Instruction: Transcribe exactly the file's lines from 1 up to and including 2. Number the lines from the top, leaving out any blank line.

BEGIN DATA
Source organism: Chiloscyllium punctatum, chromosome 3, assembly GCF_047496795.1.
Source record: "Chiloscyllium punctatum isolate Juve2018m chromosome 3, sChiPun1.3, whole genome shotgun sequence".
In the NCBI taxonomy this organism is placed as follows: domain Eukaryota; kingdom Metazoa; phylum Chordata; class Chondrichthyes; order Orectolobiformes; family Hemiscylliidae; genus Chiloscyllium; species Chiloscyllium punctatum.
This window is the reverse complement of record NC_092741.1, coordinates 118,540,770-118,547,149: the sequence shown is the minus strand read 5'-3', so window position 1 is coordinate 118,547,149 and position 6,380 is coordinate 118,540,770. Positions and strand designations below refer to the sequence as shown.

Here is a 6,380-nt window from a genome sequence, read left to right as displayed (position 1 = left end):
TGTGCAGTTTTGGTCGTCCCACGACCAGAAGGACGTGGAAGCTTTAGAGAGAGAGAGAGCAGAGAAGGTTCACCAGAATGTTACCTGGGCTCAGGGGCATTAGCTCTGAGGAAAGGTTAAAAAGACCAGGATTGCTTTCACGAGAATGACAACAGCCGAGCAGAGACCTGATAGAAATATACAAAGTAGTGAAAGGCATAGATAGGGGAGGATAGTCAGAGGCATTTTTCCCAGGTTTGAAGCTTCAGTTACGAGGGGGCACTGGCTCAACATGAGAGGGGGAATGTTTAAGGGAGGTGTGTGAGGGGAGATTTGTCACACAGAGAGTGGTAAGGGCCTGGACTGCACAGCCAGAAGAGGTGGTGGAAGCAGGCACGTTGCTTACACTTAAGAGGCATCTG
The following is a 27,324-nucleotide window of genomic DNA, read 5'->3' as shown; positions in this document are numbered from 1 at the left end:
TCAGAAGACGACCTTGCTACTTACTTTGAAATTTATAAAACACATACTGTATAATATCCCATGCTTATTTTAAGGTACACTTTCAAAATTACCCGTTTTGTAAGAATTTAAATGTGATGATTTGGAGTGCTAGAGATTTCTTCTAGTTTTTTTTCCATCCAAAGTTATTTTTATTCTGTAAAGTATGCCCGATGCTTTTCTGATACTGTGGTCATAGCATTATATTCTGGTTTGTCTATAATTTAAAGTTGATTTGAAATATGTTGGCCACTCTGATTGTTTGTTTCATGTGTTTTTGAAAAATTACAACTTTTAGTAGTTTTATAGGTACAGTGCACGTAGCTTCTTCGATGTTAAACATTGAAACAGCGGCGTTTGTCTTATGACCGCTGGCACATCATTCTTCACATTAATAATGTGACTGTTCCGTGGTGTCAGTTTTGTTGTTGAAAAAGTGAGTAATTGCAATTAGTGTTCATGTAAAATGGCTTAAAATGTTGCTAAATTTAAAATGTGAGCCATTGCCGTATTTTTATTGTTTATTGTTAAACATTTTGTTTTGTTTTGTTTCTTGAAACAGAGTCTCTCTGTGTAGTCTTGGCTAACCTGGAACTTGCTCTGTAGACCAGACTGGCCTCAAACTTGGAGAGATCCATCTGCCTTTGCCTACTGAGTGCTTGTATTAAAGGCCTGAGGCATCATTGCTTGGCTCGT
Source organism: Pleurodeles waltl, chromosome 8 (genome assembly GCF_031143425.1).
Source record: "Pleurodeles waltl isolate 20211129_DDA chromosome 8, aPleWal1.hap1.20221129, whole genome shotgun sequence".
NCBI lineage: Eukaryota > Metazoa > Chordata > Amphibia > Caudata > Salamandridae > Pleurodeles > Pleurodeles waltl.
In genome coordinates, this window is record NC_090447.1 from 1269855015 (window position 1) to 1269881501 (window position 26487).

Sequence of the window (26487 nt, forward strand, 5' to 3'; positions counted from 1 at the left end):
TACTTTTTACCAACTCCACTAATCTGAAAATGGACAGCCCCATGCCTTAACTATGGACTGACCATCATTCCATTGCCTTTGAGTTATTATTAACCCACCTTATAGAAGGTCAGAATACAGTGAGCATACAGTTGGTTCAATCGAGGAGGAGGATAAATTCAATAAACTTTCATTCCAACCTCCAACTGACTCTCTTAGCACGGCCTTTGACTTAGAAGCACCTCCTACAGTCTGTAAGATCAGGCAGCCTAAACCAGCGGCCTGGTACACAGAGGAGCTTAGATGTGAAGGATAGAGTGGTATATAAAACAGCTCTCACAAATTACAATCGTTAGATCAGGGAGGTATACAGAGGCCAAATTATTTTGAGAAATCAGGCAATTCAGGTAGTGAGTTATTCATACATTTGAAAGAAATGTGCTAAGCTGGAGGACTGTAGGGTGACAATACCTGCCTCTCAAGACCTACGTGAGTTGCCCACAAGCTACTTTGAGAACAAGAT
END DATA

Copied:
Source organism: Chiloscyllium punctatum, chromosome 3, assembly GCF_047496795.1.
Source record: "Chiloscyllium punctatum isolate Juve2018m chromosome 3, sChiPun1.3, whole genome shotgun sequence".